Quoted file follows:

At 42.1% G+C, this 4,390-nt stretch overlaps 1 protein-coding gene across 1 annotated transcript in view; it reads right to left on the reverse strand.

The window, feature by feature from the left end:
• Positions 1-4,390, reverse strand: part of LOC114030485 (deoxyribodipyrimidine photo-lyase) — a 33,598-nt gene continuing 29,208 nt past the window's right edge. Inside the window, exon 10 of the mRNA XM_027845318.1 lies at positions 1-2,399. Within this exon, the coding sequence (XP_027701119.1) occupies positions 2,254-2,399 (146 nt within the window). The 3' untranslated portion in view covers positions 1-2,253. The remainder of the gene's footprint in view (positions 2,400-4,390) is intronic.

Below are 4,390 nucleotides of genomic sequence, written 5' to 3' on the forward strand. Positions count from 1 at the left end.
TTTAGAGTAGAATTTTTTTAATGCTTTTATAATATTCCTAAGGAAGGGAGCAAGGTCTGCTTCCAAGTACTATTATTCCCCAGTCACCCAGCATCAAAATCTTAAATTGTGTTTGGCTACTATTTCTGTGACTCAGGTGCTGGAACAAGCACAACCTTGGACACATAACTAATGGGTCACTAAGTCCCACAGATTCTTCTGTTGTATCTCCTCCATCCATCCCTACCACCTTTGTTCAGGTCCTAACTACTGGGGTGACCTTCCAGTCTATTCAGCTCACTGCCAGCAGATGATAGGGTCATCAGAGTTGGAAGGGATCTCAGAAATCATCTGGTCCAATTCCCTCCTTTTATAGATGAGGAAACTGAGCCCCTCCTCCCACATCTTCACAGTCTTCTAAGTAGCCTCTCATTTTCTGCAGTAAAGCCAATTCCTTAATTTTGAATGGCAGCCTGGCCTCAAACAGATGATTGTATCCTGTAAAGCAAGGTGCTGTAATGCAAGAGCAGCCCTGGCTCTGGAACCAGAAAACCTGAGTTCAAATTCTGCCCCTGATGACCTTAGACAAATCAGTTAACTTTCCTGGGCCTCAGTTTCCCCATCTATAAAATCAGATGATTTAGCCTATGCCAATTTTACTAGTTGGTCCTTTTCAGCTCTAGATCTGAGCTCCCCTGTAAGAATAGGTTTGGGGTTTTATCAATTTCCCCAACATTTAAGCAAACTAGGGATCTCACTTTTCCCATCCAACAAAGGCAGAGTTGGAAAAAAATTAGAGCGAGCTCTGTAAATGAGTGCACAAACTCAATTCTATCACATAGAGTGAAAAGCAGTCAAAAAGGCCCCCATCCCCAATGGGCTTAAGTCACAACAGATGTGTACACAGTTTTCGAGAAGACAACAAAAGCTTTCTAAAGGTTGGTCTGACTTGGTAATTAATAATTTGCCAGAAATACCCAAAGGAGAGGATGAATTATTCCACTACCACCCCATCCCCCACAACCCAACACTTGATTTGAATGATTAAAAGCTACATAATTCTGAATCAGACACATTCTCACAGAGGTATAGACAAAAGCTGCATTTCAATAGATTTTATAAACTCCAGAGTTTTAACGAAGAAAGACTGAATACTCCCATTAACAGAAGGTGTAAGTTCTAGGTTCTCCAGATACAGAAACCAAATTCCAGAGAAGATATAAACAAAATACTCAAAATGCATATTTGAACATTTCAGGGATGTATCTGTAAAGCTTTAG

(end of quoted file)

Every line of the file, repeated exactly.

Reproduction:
At 42.1% G+C, this 4,390-nt stretch overlaps 1 protein-coding gene across 1 annotated transcript in view; it reads right to left on the reverse strand.

The window, feature by feature from the left end:
• Positions 1-4,390, reverse strand: part of LOC114030485 (deoxyribodipyrimidine photo-lyase) — a 33,598-nt gene continuing 29,208 nt past the window's right edge. Inside the window, exon 10 of the mRNA XM_027845318.1 lies at positions 1-2,399. Within this exon, the coding sequence (XP_027701119.1) occupies positions 2,254-2,399 (146 nt within the window). The 3' untranslated portion in view covers positions 1-2,253. The remainder of the gene's footprint in view (positions 2,400-4,390) is intronic.

Below are 4,390 nucleotides of genomic sequence, written 5' to 3' on the forward strand. Positions count from 1 at the left end.
TTTAGAGTAGAATTTTTTTAATGCTTTTATAATATTCCTAAGGAAGGGAGCAAGGTCTGCTTCCAAGTACTATTATTCCCCAGTCACCCAGCATCAAAATCTTAAATTGTGTTTGGCTACTATTTCTGTGACTCAGGTGCTGGAACAAGCACAACCTTGGACACATAACTAATGGGTCACTAAGTCCCACAGATTCTTCTGTTGTATCTCCTCCATCCATCCCTACCACCTTTGTTCAGGTCCTAACTACTGGGGTGACCTTCCAGTCTATTCAGCTCACTGCCAGCAGATGATAGGGTCATCAGAGTTGGAAGGGATCTCAGAAATCATCTGGTCCAATTCCCTCCTTTTATAGATGAGGAAACTGAGCCCCTCCTCCCACATCTTCACAGTCTTCTAAGTAGCCTCTCATTTTCTGCAGTAAAGCCAATTCCTTAATTTTGAATGGCAGCCTGGCCTCAAACAGATGATTGTATCCTGTAAAGCAAGGTGCTGTAATGCAAGAGCAGCCCTGGCTCTGGAACCAGAAAACCTGAGTTCAAATTCTGCCCCTGATGACCTTAGACAAATCAGTTAACTTTCCTGGGCCTCAGTTTCCCCATCTATAAAATCAGATGATTTAGCCTATGCCAATTTTACTAGTTGGTCCTTTTCAGCTCTAGATCTGAGCTCCCCTGTAAGAATAGGTTTGGGGTTTTATCAATTTCCCCAACATTTAAGCAAACTAGGGATCTCACTTTTCCCATCCAACAAAGGCAGAGTTGGAAAAAAATTAGAGCGAGCTCTGTAAATGAGTGCACAAACTCAATTCTATCACATAGAGTGAAAAGCAGTCAAAAAGGCCCCCATCCCCAATGGGCTTAAGTCACAACAGATGTGTACACAGTTTTCGAGAAGACAACAAAAGCTTTCTAAAGGTTGGTCTGACTTGGTAATTAATAATTTGCCAGAAATACCCAAAGGAGAGGATGAATTATTCCACTACCACCCCATCCCCCACAACCCAACACTTGATTTGAATGATTAAAAGCTACATAATTCTGAATCAGACACATTCTCACAGAGGTATAGACAAAAGCTGCATTTCAATAGATTTTATAAACTCCAGAGTTTTAACGAAGAAAGACTGAATACTCCCATTAACAGAAGGTGTAAGTTCTAGGTTCTCCAGATACAGAAACCAAATTCCAGAGAAGATATAAACAAAATACTCAAAATGCATATTTGAACATTTCAGGGATGTATCTGTAAAGCTTTAG